But a series of things have already been set in motion and the resulting reactions, with so many people involved, aren't easy to control: catalysts can lead to unexpected and explosive fallouts.
       Things come to the fore, and to a head, with the arrival of Gunnar Jopling, who is to become the new head of the office where Hilary is an underling. Gunnar was also at Oxford all those years ago. A few years older than Hilary, he had helped him get his fellowship and Hilary was friendly with both him and his wife, Anne. Tragedy ensued, with both Gunnar and Hilary then abandoning Oxford. Gunnar had enjoyed considerable professional success since then, and had remarried -- a Lady Kitty -- but it's soon clear that he is no less haunted to this day by what happened than Hilary is.
       Lady Kitty wants Hilary and her husband to confront their shared past -- something they have avoided all these years -- and she tries to manipulate them into doing that (with the aid of her devoted servant, Biscuit ...). This is not necessarily a good idea. It is, indeed, not surprising that things do not go particularly well, but one has to hand it to Murdoch in how spectacularly badly they ultimately go. One problem that crops up soon is that history begins to repeat itself, as Hilary -- who turns out to be quite a passionate soul -- awkwardly falls fervidly in love with yet another of Gunnar's wives. Like Anne before her, Kitty has some reservations -- and loves her husband --, but still turns to Hilary -- imagining even that the three of them can become friends. And she also expects -- or hopes for -- something more from Hilary, a jaw-dropping ask ..... Yes, tragedy ensues (with both Gunnar and Hilary again leaving the institution they work for and going their very separate ways).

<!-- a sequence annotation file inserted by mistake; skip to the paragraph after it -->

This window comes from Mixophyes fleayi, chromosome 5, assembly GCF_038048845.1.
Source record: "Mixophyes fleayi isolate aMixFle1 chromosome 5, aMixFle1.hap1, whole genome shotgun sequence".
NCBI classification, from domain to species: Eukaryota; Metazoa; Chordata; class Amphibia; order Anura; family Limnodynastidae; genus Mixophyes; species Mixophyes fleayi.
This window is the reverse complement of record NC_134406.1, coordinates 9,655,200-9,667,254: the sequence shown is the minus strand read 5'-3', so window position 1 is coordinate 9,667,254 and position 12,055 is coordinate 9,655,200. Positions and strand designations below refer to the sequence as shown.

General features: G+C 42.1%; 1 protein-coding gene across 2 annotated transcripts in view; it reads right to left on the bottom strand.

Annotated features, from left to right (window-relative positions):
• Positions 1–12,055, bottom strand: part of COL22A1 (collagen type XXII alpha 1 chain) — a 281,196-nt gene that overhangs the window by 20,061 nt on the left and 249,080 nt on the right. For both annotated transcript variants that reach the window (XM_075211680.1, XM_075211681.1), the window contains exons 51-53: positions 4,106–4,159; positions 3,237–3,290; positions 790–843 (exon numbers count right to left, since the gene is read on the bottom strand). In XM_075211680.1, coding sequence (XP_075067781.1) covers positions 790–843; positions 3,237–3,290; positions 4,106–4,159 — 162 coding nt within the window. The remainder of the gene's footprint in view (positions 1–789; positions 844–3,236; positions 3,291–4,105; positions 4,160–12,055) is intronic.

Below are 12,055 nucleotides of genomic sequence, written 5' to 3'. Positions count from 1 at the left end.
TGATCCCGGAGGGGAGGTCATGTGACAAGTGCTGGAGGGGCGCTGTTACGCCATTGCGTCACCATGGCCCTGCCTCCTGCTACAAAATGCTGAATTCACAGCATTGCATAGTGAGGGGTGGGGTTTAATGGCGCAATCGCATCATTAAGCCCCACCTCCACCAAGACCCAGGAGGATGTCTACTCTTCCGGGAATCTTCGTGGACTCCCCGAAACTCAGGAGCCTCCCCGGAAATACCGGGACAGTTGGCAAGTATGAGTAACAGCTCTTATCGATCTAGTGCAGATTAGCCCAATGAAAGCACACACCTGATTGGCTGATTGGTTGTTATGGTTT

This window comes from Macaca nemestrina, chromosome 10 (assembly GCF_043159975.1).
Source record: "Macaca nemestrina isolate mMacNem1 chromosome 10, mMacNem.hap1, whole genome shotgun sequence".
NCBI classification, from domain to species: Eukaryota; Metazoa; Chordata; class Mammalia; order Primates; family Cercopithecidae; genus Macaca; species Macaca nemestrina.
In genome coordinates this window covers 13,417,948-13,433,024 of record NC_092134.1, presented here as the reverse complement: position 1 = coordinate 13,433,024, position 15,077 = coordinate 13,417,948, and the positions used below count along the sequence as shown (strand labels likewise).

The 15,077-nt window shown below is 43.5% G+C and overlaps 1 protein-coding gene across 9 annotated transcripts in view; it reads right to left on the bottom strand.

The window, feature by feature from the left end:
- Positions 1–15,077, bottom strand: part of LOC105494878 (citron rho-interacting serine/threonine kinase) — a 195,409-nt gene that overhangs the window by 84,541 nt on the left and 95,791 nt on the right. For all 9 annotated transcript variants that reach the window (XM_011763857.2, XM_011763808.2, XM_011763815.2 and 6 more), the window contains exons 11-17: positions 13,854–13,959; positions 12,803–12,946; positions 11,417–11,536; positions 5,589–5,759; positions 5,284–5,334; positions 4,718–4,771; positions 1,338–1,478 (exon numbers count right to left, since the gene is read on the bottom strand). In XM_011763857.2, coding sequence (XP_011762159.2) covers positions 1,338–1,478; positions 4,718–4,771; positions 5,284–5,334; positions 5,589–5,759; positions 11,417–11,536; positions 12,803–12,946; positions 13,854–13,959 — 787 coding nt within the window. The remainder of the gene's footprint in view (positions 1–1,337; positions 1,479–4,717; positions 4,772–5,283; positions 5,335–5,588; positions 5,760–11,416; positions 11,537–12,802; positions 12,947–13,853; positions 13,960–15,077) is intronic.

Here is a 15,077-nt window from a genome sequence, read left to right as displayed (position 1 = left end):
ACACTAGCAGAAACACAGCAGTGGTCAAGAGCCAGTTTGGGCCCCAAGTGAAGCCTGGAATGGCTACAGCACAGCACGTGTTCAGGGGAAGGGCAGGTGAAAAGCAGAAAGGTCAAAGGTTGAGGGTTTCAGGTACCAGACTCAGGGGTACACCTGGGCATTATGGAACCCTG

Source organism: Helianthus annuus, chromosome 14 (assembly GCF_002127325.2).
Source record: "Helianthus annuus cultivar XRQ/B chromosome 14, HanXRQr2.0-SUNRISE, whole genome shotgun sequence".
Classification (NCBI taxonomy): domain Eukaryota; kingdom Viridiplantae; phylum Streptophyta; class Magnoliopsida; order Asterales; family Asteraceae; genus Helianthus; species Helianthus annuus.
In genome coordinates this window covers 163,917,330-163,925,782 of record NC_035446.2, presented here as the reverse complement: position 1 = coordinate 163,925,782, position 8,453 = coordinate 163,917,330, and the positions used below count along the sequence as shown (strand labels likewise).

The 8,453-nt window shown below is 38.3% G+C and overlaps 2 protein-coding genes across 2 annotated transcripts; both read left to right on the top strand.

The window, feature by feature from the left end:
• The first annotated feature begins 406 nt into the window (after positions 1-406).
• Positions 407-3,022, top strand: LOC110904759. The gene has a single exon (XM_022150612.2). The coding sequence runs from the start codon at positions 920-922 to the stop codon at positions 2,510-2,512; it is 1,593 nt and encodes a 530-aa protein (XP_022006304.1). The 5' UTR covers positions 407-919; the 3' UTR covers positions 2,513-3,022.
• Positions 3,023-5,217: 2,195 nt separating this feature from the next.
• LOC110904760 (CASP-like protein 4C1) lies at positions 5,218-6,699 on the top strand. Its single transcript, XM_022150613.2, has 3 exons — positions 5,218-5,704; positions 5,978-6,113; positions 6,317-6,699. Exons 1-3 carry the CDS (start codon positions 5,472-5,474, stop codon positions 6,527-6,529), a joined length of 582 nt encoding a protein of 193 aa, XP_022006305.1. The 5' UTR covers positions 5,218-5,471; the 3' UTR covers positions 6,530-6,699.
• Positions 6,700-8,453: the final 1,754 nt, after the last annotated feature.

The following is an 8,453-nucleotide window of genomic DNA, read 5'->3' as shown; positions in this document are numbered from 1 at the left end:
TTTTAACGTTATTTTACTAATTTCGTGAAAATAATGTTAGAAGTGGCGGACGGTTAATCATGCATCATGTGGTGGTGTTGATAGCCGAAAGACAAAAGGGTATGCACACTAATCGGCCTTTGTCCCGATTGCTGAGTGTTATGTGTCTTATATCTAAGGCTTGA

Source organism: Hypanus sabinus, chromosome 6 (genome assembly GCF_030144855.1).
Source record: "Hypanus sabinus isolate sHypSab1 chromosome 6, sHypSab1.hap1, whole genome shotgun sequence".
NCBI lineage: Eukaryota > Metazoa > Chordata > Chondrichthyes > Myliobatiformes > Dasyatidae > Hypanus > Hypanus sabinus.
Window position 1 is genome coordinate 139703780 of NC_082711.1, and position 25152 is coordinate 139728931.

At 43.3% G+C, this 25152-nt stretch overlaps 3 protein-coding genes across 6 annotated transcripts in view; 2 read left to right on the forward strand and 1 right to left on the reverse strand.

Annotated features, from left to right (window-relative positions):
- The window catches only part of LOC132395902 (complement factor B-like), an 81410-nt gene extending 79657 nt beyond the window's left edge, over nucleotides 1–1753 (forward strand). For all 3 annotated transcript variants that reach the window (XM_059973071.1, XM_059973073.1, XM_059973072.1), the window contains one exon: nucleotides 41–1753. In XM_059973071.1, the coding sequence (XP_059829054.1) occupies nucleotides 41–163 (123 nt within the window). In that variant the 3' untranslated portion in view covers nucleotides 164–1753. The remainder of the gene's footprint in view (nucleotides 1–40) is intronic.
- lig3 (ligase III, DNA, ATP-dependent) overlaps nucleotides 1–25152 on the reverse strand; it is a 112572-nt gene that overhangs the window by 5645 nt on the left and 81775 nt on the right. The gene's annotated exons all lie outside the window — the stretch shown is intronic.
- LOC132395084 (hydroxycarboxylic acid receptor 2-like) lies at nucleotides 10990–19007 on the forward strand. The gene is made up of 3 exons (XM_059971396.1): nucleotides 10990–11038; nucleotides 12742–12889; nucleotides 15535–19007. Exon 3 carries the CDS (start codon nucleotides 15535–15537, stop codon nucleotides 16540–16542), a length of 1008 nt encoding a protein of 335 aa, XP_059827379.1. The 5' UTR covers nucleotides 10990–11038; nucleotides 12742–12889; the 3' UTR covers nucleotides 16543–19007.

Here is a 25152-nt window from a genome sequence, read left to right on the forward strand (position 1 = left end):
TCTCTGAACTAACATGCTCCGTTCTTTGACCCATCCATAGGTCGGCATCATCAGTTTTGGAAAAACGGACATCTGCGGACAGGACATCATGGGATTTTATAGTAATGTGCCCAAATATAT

Over the course of the novel, Hilary finds that he has both been left in the dark about some things, as well as misled. He turns out not to be as observant as he might believe -- and his impetuousness certainly does him no favors. Occasionally he realizes that he can't quite grasp some things around him -- "The business was full of mysteries", he admits -- but he barrels ahead regardless.